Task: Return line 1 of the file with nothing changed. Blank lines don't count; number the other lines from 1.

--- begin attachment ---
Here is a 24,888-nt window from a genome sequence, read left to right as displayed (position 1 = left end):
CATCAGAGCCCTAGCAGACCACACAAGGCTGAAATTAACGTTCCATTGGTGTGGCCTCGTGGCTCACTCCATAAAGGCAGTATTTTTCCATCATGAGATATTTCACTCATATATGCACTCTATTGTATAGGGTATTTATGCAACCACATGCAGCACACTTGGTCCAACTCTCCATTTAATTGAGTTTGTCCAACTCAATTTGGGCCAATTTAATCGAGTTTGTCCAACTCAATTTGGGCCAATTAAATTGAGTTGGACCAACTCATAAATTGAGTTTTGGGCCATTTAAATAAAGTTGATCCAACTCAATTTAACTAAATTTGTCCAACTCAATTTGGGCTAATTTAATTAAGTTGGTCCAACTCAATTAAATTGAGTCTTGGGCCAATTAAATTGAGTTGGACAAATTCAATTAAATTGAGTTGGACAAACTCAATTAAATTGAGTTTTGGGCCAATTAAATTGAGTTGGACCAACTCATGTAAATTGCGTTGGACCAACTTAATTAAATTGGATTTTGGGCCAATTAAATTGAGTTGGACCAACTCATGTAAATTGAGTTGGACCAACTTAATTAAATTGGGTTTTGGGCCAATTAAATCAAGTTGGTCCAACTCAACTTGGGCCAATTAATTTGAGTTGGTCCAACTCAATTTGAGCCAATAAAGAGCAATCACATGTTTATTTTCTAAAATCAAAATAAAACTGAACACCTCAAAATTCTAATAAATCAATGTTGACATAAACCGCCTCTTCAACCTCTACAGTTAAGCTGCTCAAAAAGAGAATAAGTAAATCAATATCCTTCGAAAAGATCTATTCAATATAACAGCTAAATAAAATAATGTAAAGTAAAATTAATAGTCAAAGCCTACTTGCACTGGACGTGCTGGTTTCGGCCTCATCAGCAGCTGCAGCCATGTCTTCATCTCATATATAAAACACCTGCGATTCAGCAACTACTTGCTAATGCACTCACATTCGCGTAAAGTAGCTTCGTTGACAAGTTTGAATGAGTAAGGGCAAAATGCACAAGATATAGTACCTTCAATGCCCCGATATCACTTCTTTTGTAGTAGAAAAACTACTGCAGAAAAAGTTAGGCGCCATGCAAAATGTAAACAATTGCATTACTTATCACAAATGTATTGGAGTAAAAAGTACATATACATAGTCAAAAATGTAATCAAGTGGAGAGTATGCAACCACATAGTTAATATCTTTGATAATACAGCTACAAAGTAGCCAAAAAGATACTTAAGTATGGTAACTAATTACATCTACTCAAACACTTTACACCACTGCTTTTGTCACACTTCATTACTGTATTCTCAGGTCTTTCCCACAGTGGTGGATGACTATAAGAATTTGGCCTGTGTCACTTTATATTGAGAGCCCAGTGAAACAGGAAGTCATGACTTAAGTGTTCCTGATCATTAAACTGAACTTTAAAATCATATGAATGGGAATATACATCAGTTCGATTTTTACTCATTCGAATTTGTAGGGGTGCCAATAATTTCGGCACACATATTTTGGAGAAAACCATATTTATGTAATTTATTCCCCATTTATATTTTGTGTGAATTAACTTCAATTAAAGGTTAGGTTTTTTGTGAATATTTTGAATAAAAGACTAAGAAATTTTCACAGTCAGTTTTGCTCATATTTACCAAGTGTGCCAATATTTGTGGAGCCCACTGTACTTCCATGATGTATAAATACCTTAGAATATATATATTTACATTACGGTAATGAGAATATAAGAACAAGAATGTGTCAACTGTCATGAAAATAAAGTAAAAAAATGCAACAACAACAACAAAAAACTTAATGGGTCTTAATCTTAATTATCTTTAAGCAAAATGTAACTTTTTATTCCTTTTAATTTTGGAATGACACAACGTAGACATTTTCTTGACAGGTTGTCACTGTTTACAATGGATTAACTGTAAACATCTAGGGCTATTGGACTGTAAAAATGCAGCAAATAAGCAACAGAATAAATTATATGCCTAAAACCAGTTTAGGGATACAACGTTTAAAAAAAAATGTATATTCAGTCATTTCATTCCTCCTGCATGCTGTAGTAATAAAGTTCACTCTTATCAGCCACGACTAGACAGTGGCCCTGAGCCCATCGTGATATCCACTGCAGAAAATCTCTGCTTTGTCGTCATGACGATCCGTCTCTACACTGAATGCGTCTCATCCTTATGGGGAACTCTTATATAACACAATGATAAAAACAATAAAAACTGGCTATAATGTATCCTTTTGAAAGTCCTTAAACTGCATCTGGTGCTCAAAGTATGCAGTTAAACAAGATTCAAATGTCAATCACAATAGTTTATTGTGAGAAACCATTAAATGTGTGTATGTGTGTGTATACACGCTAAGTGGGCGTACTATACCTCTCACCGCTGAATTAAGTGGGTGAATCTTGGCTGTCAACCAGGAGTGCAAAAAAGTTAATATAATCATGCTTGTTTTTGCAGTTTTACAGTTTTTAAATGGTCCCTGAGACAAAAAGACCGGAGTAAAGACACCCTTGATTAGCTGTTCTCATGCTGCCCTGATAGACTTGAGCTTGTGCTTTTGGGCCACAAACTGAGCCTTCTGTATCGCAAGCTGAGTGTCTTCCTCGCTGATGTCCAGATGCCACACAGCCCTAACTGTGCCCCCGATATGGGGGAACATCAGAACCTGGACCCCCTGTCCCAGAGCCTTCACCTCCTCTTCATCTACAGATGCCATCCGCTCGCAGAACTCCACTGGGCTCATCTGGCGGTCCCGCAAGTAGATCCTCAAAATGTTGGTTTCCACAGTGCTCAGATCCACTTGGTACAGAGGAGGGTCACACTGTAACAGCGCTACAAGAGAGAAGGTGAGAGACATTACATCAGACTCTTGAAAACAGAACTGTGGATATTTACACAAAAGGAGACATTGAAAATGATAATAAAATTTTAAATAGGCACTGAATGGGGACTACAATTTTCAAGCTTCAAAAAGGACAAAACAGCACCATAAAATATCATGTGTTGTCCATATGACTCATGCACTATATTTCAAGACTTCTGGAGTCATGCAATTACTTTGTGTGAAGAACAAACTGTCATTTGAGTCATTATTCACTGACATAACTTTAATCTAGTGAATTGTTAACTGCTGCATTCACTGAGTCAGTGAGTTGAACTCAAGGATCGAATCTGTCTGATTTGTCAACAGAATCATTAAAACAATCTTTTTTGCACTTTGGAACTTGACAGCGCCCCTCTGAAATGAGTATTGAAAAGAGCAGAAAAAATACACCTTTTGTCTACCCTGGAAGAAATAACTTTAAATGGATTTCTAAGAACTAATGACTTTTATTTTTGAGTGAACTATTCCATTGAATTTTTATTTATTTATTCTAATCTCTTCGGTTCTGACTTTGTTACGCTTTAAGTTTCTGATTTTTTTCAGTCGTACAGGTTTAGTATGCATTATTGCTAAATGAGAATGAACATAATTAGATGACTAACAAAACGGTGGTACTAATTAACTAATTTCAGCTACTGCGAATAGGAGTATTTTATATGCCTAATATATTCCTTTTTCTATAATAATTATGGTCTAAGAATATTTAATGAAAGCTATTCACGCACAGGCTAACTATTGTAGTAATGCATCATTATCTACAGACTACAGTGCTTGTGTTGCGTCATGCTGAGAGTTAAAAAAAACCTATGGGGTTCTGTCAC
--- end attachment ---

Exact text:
Here is a 24,888-nt window from a genome sequence, read left to right as displayed (position 1 = left end):